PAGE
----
If the head of a crypto firm can lose nearly $2 million in assets from a hack, you can, too.
It suffices to say, if you happen to be the head of a prominent crypto startup and you end up losing a substantial amount of your currency due to a crypto hack, it likely won’t go over too well with investors. Unfortunately for Arthur Cheong, he became a victim of that very circumstance. According to Vice, Cheong suffered a total loss of $1.7 million worth of NFTs which were siphoned directly from his wallet by hackers.
Cheong, who is the founder of the crypto startup Definance Capital, believes that the attack on him and his firm was a carefully orchestrated “social engineering attack” which likely came about because of an undetected phishing scam. Upon narrowing down where he thought the source of the crypto hack came from, Cheong posted a warning on his Twitter account to alert all crypto investors. The tweet explained that a phishing communique had likely been engaged with because it looked to be legitimate. Engaging with the malicious communique is what made his assets vulnerable to the crypto hack. He concluded the tweet with a photo and emphasized that “they are likely targeting all crypto peep.” Take a look at Cheong’s post below.
To understand why Cheong’s assets were made so vulnerable by this phishing scam it’s first important to understand how these targeted attacks work. First, the cybercriminal must research the company or target and pick out relevant information that the crypto holder would find pertinent to them or their institution. They then have to craft an email that would suggest to the target that what they are receiving is genuine.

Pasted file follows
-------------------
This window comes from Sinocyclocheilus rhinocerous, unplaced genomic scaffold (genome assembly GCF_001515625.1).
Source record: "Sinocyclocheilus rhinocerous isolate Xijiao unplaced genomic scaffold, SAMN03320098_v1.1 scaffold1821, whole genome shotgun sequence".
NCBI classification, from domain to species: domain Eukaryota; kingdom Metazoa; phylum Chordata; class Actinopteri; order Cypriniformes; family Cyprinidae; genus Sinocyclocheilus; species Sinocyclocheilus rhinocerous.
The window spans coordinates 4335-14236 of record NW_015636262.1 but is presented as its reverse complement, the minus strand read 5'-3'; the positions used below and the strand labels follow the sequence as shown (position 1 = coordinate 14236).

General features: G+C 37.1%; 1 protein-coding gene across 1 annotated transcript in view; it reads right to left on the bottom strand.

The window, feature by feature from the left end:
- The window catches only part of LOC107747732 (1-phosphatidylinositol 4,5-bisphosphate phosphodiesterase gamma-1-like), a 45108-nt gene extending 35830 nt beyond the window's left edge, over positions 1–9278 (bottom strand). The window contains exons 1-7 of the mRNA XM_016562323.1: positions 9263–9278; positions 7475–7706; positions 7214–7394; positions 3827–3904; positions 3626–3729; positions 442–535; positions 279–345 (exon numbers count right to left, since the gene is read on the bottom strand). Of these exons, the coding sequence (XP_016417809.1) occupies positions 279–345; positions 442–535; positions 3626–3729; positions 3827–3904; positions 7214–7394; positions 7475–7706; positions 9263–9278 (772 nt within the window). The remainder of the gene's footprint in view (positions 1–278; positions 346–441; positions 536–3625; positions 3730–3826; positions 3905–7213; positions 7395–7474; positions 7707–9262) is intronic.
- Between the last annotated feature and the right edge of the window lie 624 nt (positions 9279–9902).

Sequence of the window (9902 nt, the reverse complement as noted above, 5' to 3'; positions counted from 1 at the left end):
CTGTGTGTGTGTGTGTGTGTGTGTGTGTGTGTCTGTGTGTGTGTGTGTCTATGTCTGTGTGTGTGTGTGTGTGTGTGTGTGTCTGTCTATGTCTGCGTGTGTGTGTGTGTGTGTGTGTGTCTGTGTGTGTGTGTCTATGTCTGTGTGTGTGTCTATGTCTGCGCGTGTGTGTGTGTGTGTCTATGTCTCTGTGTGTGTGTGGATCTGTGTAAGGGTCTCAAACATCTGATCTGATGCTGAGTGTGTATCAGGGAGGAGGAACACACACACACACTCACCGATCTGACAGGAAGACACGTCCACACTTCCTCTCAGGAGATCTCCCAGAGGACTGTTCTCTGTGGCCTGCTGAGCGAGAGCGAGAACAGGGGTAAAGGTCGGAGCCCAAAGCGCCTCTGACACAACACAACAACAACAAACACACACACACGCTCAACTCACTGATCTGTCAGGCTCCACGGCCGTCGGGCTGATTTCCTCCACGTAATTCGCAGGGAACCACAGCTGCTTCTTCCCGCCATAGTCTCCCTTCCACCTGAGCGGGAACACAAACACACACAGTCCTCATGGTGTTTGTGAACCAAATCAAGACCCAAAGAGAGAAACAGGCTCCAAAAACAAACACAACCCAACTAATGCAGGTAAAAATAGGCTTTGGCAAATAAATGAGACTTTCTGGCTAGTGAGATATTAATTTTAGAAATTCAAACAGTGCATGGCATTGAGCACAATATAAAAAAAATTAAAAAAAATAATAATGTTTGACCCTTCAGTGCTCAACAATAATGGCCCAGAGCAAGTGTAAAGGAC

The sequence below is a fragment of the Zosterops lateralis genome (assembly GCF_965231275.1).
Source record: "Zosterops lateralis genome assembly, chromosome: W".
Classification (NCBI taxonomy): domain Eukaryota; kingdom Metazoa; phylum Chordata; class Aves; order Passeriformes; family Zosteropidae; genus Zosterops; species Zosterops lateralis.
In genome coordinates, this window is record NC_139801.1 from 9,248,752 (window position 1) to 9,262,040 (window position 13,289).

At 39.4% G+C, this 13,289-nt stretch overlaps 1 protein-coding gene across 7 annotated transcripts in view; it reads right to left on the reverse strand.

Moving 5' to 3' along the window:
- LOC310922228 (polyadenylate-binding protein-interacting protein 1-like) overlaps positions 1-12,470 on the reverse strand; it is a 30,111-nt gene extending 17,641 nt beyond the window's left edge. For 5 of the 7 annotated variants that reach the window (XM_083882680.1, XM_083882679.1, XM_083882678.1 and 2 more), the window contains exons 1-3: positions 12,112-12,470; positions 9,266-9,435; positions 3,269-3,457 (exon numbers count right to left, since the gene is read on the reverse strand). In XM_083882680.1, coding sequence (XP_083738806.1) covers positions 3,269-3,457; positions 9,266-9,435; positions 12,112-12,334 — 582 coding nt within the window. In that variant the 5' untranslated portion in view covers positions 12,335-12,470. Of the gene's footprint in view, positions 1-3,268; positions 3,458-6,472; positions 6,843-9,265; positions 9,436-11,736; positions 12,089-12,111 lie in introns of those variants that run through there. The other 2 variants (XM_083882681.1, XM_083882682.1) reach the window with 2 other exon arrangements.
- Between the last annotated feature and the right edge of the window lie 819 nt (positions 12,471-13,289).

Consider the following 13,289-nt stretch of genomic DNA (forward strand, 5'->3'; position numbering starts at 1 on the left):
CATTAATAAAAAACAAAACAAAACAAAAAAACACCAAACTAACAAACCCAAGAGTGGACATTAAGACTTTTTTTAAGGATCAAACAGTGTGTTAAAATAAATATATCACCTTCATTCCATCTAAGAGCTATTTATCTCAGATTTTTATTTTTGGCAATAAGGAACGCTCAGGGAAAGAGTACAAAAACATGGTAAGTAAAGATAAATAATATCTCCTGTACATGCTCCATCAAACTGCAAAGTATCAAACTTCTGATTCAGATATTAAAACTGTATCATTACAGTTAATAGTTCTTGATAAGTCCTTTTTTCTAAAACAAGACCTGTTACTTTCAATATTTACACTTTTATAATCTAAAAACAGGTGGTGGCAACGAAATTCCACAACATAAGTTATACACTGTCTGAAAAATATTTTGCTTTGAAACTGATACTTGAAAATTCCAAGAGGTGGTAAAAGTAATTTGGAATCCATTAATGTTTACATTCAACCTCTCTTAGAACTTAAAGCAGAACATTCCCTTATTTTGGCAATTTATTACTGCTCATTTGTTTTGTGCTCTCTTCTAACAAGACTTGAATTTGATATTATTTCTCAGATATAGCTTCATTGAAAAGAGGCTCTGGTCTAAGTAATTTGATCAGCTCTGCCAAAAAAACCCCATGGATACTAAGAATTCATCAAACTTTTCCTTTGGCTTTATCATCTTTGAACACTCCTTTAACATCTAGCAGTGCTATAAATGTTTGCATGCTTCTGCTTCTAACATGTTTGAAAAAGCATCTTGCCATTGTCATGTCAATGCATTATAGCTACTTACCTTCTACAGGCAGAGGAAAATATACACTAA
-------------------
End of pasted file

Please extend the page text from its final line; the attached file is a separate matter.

In Cheong’s case, the email looked like it had come from a client of his, and nothing in the email suggested that it was the result of a fraudulent design. Since Cheong thought what he was looking at was the real thing, he interacted with the malicious content. The dupe ultimately resulted in him becoming the victim of a successful crypto hack.
However, there is one key element that was in place, and had it not been Cheong would have walked away from this incident with his assets intact. The reason why the crypto hack was a success, apart from the fact that Cheong willingly fell right into the con artist’s trap, was because he had his currency stored in a hot wallet versus a cold one. A hot wallet is a crypto wallet that has an active connection to the internet. Whereas crypto stored in cold wallets do not have that same active connection.
Essentially, that internet connection was the final avenue the cybercriminals needed access to in order for them to accomplish the crypto hack. Unfortunately for Cheong, he not only gave them the directions to his house, but he also left the keys in his door so they could walk right in and help themselves. Learning his lesson the hard way he stated, “Guess no more hot wallet usage then.”
Even though Cheong will likely steer clear of using hot wallets going forward, he still has quite a mess to sift through in order to recover all of his lost assets. And at this point, it remains uncertain if he will ever be able to. However he did kindly ask via Twitter, “If you bought my stolen NFT (mainly Azuki and CloneX), appreciate if you can hold it first. I will contact you all when I get my stuff sorted,” wrote Cheong.